Technically, this article could be called “Lessons Every Person Can Learn from Elle Woods,” but as today is International Women’s Day, we want to focus on being the best woman (or female-identifying person) you can be.
The character of Elle Woods is unique and has been wildly popular since her initial launch in 2001. Since her debut, Woods has been the subject of both the Legally Blonde and Legally Blonde: Red, White & Blonde movies. To add to that, there have been credible murmurs (from lead actress, Reese Witherspoon’s Instagram and beyond) of a third film in the works for May 2020 through Metro-Goldwyn-Mayer. Witherspoon has also co-produced the spin-off style movie Legally Blondes, and in 2007 the phenomena continued to gain fans by becoming a full-blown Broadway musical.
Endicott College will be hosting Legally Blonde the Musical as our April 2020 Mainstage Production. Our Woods will be Meaghan DelGenio ’20, a student who designed her own major, has acted in a number of stage productions, and has competed with the cheerleading squad. DelGenio was ecstatic to learn that she would be the lead in Endicott’s production of Legally Blonde the Musical.
“Katie asked if I could come in and meet with her to go over a couple of things before I accepted the role, and once it was offered to me, I just sat there and smiled while tears filled up in my eyes.” DelGenio says, “When I left her office, I called my mom and dad crying and then my mom started crying! I remember when I got back to my room, I just sat in silence for a couple of minutes with tears rolling down my face. I could not believe what had just happened. I still find myself in moments of disbelief from time to time.”
DelGenio feels very blessed that she gets to play such an empowering female character in a show that deconstructs various stereotypes, and is making an effort to take in every moment.
Aside from the ongoing elation of earning another enviable role, for DelGenio there is something special about playing Woods. She’s a character that can find the positive side of any situation. She is constantly focused on self-improvement, and she doesn't allow others to pull her down.Students Meaghan DelGenio, Mary Pfeifle with Rebecca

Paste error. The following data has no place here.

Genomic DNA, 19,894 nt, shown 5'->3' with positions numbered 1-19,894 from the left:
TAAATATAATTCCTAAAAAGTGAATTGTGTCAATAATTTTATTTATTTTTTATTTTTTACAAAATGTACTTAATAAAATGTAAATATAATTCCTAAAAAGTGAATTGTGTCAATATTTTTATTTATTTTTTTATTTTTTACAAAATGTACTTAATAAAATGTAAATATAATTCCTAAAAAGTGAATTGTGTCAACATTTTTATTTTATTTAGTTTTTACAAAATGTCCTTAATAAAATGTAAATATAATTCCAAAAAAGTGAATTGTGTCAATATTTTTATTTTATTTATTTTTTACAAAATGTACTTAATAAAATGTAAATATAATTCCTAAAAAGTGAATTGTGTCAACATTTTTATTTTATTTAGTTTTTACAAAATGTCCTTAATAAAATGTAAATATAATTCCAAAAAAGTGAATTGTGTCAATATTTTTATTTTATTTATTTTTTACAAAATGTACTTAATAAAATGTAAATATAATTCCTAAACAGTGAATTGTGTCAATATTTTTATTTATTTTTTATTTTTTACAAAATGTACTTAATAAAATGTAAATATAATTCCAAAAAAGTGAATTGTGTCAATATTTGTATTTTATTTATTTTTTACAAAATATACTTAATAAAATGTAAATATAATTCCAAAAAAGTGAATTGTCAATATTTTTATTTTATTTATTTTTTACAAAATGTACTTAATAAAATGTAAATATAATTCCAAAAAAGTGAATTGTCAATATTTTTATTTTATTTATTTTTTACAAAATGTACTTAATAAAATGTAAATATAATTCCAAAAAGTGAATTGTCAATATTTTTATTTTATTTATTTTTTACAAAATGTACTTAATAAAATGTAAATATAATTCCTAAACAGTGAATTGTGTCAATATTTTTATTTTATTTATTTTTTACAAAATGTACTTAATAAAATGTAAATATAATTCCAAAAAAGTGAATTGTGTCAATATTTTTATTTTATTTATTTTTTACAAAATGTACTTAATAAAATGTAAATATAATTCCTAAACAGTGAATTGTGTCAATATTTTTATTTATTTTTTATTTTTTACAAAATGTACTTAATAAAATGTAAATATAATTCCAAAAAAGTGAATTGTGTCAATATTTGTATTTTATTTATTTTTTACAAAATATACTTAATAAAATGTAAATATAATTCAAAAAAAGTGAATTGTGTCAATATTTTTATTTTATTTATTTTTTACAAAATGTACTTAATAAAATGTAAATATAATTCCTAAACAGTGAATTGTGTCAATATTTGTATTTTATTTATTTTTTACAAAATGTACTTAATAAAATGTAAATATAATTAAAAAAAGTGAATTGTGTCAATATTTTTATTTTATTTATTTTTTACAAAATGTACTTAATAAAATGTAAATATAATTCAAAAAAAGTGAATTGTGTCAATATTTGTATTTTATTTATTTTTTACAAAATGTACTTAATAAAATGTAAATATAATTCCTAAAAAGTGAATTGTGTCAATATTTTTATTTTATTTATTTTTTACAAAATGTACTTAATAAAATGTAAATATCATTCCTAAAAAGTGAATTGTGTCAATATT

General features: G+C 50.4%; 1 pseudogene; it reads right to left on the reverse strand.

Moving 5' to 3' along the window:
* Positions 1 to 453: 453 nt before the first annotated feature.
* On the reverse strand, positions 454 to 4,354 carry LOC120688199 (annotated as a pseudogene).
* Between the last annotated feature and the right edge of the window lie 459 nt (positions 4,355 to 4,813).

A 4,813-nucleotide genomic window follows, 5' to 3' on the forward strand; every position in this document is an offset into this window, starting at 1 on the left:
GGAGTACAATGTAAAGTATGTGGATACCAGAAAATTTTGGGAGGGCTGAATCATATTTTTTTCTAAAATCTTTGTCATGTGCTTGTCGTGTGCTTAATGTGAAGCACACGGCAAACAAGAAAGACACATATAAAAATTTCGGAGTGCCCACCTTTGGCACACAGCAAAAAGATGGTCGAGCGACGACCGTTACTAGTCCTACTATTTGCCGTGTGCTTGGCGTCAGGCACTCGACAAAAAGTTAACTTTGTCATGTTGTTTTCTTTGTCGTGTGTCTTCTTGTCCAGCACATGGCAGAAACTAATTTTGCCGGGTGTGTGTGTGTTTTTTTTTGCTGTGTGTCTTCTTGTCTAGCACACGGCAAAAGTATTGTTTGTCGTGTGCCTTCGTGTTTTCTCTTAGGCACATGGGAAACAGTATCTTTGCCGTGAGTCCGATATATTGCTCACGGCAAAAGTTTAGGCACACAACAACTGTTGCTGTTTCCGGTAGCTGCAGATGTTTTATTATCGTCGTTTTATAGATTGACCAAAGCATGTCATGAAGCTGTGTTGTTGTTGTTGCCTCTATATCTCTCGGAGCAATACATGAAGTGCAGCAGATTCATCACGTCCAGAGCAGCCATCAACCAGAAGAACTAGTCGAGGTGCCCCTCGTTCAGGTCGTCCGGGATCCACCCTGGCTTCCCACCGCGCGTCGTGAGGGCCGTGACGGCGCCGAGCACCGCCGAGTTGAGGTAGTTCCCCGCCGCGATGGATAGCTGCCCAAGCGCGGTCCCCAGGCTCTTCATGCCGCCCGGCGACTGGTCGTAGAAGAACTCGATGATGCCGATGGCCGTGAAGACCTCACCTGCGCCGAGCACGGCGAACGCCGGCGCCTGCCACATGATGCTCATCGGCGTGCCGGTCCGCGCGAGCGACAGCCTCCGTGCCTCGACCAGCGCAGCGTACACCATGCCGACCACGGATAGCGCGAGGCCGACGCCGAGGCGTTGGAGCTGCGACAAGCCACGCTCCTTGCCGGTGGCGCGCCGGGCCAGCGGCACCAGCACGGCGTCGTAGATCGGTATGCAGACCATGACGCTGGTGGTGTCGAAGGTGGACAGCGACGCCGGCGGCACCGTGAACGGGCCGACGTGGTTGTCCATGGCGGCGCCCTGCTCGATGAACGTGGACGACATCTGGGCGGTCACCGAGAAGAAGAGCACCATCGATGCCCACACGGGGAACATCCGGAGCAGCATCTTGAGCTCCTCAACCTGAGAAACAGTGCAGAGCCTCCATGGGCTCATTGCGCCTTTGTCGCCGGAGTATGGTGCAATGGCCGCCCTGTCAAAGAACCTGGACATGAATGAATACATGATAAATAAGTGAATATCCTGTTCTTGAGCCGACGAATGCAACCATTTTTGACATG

Kenneally, Chair, Performing Arts during rehearsal
for Legally Blonde the Musical.
DelGenio says, “As I was growing up, I was categorized as a dumb blonde cheerleader many, many times, by many people. People’s opinions of me never really bothered me until I got older. I have always been a goal-oriented person and have never let anyone or anything stand in my way. I feel as though I can relate to Elle on a very personal level.”
She continues, “To prepare for this role, I have studied a lot of different versions of Elle Woods, from Laura Bell Bundy, to Reese Witherspoon, to Sheridan Smith, and beyond. I love so many moments that are unique to each of those actresses, and they have informed some of my acting choices so far.”
However, though she is studying many other actresses to prepare, DelGenio is determined to be her own Woods. She says, “I have also found many small moments while reading the script to put my own personality into. Aside from that, I have also challenged myself to wear pink to every rehearsal, and I have not yet needed to repeat an outfit! So, I guess you could say pink is becoming more of ‘my signature color.’ As an actress I really enjoy immersing myself into my character during my daily life. Small things like that go a long way when putting yourself in another person’s shoes.”
That feeling of being personally connected to Woods is not only felt by cast members. Directors, Rebecca (Becca) Keneally and Katherine (Katie) Clarke, and Assistant Director, Brittany Paskos feel the same. They know how important it is for that identification to resonate with the audience. As such, they have made specific choices when it comes to Endicott’s production preparation.